African-American Icons: Uncle Junior inspires young artists

African-American Icons: Uncle Junior inspires young artists
African-American Icons: Uncle Junior inspires young artists
Posted at 6:34 PM, Feb 04, 2019
and last updated 2019-02-04 18:34:00-05

TALLAHASSEE, Fla. (WTXL) - For Black History Month, WTXL is again highlighting African American icons living in your community, going above and beyond to make a difference. 

The first person we're introducing you to, is the internationally esteemed artist Leon Hicks, known to everyone as "Uncle Junior". 

At the age of 86, most people aren't still hard at work, but Leon Hicks is different. He's doing what he loves 50 years later.  

Hicks, better known as "Uncle Junior," is a patron to the arts and a dedicated educator. He's best known for his intricate, cooper-plate engraving. 

"I don't think there's another black person in the world that can do copper plate engraving the way I do it," said Hicks. "That never was important to me, that I might not ever have anything out there. Other words, when I became well-known, I didn't know it."  

Looking at Uncle Junior's work, you're truly reminded of the skill, training and time that he puts into each piece. His art is free-flowing, yet purposeful with intersecting curves and angles that come together perfectly. 

His love for art dates back to his high school years growing up in Gainesville, followed him through his college years as he majored in art, and led him to teach students across the country.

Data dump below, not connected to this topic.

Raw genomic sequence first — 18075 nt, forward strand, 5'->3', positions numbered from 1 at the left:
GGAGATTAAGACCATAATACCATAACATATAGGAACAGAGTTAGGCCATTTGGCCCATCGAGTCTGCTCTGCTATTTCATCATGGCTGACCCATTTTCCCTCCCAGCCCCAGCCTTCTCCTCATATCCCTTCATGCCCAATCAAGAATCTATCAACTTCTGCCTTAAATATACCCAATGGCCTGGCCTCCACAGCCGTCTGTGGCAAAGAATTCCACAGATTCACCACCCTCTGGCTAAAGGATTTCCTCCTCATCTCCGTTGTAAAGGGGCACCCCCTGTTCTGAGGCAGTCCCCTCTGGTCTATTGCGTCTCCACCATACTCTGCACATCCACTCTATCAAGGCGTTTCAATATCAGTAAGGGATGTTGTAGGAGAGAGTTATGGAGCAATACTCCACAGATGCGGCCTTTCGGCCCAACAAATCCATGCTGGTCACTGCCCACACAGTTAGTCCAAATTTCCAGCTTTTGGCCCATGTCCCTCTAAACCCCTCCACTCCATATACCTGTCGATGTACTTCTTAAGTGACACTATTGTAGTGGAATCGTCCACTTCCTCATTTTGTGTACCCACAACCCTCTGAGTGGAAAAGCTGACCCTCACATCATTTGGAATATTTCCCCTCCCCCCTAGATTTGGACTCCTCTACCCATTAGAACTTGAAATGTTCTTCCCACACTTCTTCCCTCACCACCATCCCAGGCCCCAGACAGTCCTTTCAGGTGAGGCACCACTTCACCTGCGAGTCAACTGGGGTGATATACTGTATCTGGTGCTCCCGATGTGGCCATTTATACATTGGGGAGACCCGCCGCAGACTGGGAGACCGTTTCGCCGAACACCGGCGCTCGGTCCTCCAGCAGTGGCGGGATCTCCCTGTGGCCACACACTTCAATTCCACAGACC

"I went to Athens, West Virginia. I was the only black living in the town, and I was the first black to teach in the state's schools, teaching kids who had never been taught by a black professor," said Hicks. 

And if you know Uncle Junior, he broke those barriers and formed relationships with his students.

Not just in West Virginia, but he went on to teach at Webster University for 25 years, where a scholarship was created in his name. But Uncle Junior stays true to his modest roots. 

"That's who I am. I'm a teacher. You can see me, 86, still teaching. And I'm so proud of these black, liberated students," said Hicks. 

Uncle Junior retired from teaching 20 years ago. He has a studio in Tallahassee and participates in art shows, but his true passion lies with teaching younger generations about art history.  

"As a young black woman, I'm able to take what he's taught me and kind of translate it into my own life and show that old school art can still be retro but it can also be modernized," said Diwata Thomas, Uncle Junior's Prodigy. 

Passing along decades of knowledge and experience to aspiring artists. Uncle Junior says his goal is to teach art classes in the Capital City and continue sharing his love for creating.

And even he says he's not done learning just yet. 

"I use my knowledge and I'm always acquiring knowledge. It's like that tree is unlike anything I would've drawn 5 years ago and that's because I'm constantly growing," said Hicks. 

At 86-years-old, Uncle Junior is still drawing, he's still smiling and more importantly - he's still inspiring young artists. 

And if you want to see more of Uncle Junior's art, his studio is in Railroad Square in Tallahassee, and a collection of his work is at Venvi Art Gallery, also in Tallahassee.